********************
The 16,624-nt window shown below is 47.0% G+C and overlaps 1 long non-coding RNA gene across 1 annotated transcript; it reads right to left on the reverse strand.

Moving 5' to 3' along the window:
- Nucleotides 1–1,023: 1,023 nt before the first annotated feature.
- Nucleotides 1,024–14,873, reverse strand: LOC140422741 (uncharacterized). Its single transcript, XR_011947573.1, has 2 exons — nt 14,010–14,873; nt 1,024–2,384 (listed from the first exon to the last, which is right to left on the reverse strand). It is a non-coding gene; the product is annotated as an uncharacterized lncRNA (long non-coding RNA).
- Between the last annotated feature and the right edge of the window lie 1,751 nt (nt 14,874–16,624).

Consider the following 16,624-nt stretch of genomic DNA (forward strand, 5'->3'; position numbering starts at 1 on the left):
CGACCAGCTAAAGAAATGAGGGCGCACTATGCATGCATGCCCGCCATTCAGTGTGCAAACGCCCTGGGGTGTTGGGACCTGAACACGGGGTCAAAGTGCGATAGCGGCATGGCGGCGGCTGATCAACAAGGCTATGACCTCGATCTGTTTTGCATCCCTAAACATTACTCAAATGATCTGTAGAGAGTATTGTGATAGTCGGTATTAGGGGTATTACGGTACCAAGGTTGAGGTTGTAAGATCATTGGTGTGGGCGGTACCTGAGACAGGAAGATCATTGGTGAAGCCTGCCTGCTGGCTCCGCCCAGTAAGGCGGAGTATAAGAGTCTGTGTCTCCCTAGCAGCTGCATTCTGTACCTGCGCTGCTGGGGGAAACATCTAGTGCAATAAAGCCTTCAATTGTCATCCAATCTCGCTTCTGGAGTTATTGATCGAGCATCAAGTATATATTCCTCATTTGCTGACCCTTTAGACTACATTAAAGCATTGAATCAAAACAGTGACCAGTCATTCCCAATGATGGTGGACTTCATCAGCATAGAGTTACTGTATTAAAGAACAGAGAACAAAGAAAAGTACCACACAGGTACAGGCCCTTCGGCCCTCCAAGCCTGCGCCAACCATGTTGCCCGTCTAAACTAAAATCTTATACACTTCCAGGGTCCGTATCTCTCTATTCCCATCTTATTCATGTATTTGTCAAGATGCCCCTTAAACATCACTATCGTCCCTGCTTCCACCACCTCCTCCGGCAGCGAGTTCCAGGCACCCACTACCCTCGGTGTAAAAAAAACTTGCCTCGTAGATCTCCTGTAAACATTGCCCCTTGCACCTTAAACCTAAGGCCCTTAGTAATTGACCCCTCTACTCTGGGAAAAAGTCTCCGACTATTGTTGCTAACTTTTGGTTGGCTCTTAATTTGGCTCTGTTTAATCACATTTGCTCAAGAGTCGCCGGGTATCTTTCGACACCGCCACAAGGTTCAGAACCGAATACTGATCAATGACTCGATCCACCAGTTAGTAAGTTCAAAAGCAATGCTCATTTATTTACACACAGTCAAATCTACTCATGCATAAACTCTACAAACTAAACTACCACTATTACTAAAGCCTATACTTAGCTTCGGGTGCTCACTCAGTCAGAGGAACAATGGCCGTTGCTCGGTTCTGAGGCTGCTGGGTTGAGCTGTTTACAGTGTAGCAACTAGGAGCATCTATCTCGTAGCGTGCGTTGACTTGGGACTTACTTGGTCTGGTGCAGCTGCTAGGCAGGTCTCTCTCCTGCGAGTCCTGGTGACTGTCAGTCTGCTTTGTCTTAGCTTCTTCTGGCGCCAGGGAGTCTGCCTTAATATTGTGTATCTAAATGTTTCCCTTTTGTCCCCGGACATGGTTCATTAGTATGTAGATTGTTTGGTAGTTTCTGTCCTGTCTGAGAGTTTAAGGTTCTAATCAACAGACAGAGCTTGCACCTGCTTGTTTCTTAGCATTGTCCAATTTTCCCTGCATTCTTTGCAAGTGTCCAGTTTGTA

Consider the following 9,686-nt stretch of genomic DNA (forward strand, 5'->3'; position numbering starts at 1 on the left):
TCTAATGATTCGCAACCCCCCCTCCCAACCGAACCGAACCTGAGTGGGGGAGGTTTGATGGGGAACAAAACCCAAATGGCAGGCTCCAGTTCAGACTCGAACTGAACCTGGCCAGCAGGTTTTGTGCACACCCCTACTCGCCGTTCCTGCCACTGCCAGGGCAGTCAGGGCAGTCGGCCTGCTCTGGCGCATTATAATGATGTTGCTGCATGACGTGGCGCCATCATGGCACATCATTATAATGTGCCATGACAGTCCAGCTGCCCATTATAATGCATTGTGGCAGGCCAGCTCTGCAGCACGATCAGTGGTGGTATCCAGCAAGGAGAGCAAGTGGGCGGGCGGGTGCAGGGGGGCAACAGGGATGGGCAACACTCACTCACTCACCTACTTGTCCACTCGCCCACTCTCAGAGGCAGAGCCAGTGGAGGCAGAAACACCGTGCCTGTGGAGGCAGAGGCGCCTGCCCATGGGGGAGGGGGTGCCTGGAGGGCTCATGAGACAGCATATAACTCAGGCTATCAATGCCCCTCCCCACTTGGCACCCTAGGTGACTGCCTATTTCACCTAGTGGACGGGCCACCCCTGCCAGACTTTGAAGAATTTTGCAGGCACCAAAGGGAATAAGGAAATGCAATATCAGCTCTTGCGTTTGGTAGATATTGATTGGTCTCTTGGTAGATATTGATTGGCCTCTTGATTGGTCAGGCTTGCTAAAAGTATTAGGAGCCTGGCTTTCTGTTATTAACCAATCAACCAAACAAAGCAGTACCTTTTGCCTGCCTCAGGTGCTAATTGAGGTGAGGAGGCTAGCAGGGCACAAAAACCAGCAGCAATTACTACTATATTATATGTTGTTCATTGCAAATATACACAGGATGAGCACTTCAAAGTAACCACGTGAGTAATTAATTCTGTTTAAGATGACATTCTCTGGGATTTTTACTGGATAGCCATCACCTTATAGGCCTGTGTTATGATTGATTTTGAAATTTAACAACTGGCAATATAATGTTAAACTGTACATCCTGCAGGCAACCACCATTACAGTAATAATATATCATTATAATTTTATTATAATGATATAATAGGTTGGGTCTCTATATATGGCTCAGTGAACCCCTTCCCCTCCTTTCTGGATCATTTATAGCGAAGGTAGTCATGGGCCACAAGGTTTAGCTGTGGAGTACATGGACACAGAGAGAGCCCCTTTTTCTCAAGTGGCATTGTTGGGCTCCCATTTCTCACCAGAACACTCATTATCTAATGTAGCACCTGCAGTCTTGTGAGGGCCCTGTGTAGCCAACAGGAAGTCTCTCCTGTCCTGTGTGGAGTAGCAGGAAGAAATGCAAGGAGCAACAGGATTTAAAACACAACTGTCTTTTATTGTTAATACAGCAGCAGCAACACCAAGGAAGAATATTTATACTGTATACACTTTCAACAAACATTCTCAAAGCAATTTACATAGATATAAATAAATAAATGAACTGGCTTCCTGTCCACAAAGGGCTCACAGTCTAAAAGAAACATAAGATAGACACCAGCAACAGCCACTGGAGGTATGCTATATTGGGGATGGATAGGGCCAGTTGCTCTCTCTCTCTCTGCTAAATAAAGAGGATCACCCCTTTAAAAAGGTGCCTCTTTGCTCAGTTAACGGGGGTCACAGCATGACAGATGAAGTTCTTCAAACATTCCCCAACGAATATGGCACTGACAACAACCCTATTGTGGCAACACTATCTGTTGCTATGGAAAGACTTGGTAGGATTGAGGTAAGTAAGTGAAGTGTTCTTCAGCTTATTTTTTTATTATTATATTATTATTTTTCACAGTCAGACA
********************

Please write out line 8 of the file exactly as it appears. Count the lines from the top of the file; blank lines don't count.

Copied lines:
Consider the following 9,686-nt stretch of genomic DNA (forward strand, 5'->3'; position numbering starts at 1 on the left):